BitMEX insiders revealed to me that this exchange is also used daily for money laundering on a massive scale by terrorists and other criminals from Russia, Iran, and elsewhere; the exchange does nothing to stop this, as it profits from these transactions.  

The NYU professor further shamed regulators who have been “asleep at the wheel as the crypto cancer has metastasized.”

A civil suit was also filed against BitMEX and its founders on October 1, 2020, by the CFTC, for operating an unregistered trading platform while also failing to implement required AML procedures. The regulatory agency did not believe BitMEX’s narrative about the business being off-limits to U.S. citizens. According to a civil filing, the derivatives exchange’s volume and fees were largely from American customers.  

Prosecutors added that the trading platform allowed customers to open accounts with an anonymous email and password and could deposit Bitcoin straight away without verifying the vast majority of its users’ identity or location.  

Crypto community outraged at the double standards

The charges against BitMEX’s founders have angered many in the crypto community, as large institutions such as HSBC have not had any officials indicted even after admitting to money laundering.  

HSBC revealed that it had laundered almost one billion dollars for the Sinaloa cartel and moved money for sanctioned customers in countries including Myanmar, Iran, Cuba, and Sudan.  

The Justice Department decided not to indict the bank or its officials but instead to have the institution pay a $1.92 billion fine and employ the addition of a court-appointed compliance monitor.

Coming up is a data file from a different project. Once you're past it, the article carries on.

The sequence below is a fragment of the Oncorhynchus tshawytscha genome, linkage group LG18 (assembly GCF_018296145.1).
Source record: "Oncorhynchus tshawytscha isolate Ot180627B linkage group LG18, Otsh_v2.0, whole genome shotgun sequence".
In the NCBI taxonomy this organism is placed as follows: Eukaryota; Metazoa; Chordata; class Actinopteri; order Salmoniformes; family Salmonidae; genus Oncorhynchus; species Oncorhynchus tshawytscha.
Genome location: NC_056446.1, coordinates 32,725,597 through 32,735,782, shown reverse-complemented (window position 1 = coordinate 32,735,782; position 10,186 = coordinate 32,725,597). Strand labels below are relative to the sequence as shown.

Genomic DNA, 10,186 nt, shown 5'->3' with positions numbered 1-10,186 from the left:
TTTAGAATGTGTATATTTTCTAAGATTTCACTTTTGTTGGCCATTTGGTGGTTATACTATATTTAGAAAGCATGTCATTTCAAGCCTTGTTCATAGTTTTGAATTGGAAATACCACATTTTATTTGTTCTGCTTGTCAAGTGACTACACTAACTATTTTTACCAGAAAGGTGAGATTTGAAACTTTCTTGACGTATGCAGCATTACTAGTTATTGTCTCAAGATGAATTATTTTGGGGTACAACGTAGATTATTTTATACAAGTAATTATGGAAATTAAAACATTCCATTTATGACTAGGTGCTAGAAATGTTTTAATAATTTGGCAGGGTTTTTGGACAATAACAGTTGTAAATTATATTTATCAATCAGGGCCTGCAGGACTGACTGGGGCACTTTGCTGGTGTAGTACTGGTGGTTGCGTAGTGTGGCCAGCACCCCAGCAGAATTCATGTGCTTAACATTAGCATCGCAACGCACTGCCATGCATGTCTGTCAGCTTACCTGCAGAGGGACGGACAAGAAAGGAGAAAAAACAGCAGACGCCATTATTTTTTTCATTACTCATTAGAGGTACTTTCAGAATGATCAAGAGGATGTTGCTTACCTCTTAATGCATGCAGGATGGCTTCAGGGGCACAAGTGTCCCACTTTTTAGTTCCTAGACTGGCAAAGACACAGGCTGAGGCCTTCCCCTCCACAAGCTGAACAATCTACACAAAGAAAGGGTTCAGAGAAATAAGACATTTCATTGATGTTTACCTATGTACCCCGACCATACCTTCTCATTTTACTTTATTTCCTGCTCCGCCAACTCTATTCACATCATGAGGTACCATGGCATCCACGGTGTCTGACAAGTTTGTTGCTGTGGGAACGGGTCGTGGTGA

HSBC was not the only institution “” Standard Chartered, Barclays, Credit Suisse, ING, Deutsche Bank, and others have also paid fines for mishaps that included money laundering and tax fraud.  

BitMEX to stay out of legal troubles

BitMEX has been making massive efforts to become compliant after the DoJ and the CFTC sued the company.  

The founders have officially stepped down from their roles at the firm after their illegal conduct charges. Moreover, all BitMEX users must verify their identity before they could deposit, trade, or withdraw funds since December 2020. According to BitMEX’s  official announcement, 100% of the platform’s volume is now fully verified.  

The Chief Compliance Officer of the 100x Group, Malcolm Wright, said:

We are now one of the few crypto derivatives exchanges outside the U.S. to be implementing know-your-customer requirements before a user can complete their initial deposit and first trade. This significant achievement is the result of years of work to develop a robust compliance function to meet international standards. BitMEX has long been known for having world-class security, technology, and product innovation. With all users on the BitMEX platform verified, we are demonstrating our commitment to being a compliance standout as well.

The completion of the user verification program has become a major milestone in the journey of BitMEX while marking a bright start for the exchange in 2021.